You know, of course, that resistance training can help build muscle, burn fat, and increase metabolism. Likewise, strength training can improve cardiovascular health by lowering cholesterol and promote healthy bones by reducing certain aging factors in skeletal muscle. Also, having stronger, denser bones is particularly important for aging populations and can reduce the risk of developing osteoporosis.

But, did you know that a number of studies have also demonstrated that this kind of training can improve glycemic control and insulin sensitivity, and help in the prevention and management of type 2 diabetes?

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Other studies have established a link between strength training and improved cognitive abilities. A study published in Molecular Psychiatry examined whether a 6-month strength training regimen would have any impact on 100 older individuals who were at risk of developing dementia. The authors found that the training led to a thickening of grey matter in the posterior cingulate cortex, a key part of the brain that is affected in the early stages of Alzheimer disease. They concluded that resistance training could be a key part in helping to combat the effects of aging as well as Alzheimer disease.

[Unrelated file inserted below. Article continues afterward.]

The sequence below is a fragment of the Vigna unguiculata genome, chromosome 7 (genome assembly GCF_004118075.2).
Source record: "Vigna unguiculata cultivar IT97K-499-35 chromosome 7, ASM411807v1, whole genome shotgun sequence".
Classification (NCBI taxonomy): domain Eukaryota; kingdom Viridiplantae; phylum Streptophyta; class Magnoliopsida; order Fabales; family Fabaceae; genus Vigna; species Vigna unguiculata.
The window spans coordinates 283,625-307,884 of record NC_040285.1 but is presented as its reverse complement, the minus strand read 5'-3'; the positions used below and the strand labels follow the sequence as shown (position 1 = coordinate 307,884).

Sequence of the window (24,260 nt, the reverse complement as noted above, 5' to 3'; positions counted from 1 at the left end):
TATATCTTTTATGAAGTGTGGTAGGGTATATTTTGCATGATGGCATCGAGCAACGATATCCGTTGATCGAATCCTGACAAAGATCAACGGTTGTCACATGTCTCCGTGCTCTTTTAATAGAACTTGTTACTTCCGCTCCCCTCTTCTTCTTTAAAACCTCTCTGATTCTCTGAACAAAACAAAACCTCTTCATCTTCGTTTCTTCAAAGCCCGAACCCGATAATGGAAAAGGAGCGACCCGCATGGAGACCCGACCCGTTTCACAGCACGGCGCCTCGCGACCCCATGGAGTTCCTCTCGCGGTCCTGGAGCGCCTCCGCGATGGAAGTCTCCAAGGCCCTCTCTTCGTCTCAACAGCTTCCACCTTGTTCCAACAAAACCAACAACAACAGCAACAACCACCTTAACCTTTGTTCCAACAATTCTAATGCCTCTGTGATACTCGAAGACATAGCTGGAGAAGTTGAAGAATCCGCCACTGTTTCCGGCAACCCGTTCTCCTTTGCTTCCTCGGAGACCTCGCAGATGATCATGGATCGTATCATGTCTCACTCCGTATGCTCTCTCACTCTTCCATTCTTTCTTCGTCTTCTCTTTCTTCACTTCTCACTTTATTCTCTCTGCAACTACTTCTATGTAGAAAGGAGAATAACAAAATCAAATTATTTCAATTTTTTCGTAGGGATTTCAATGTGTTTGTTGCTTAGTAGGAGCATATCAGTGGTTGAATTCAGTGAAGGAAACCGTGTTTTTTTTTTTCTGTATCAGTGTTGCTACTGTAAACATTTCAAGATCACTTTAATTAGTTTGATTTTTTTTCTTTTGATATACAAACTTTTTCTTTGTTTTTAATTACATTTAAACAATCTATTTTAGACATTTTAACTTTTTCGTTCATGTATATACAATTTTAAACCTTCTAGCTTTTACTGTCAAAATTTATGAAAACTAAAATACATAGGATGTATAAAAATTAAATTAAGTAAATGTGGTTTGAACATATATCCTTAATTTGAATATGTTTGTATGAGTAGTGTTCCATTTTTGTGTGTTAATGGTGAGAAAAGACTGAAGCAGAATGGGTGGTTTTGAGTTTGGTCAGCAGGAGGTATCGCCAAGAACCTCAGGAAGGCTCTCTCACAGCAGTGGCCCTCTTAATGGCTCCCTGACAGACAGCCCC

But, again, the key is to find a routine and stick to it. If you do, you should experience noticeable gains within 4 to 8 weeks.

Tai chi

If strength training seems a bit too gung-ho, there are far more peaceful ways to address your fitness levels. For those who prefer to take things a little slower and more gently, tai chi could be the perfect activity.

While it won’t leave you out of breath, tai chi can improve muscle strength, flexibility, balance, and even aerobic conditioning. Due to the unsupported arm exercises involved, tai chi can be as good for upper body strength as resistance training when practiced regularly.

One review article of randomized clinical trials concluded that “consistent, significant” evidence exists that tai chi can provide a number of health benefits. The authors found that these benefits relate to a number of physiological areas, including bone health, cardiopulmonary fitness, immunity, and balance.

Another study looked at 30 college students and the impact that 3 months of regular tai chi had on their overall physical and mental health. The addition of tai chi was found to significantly improve a variety of aspects of participants’ health, including general health, levels of bodily pain, vitality, and mental/emotional health.

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So, if you’re interested in improving your cardiorespiratory health, musculoskeletal function, or immune system, find some time for tai chi in your routine.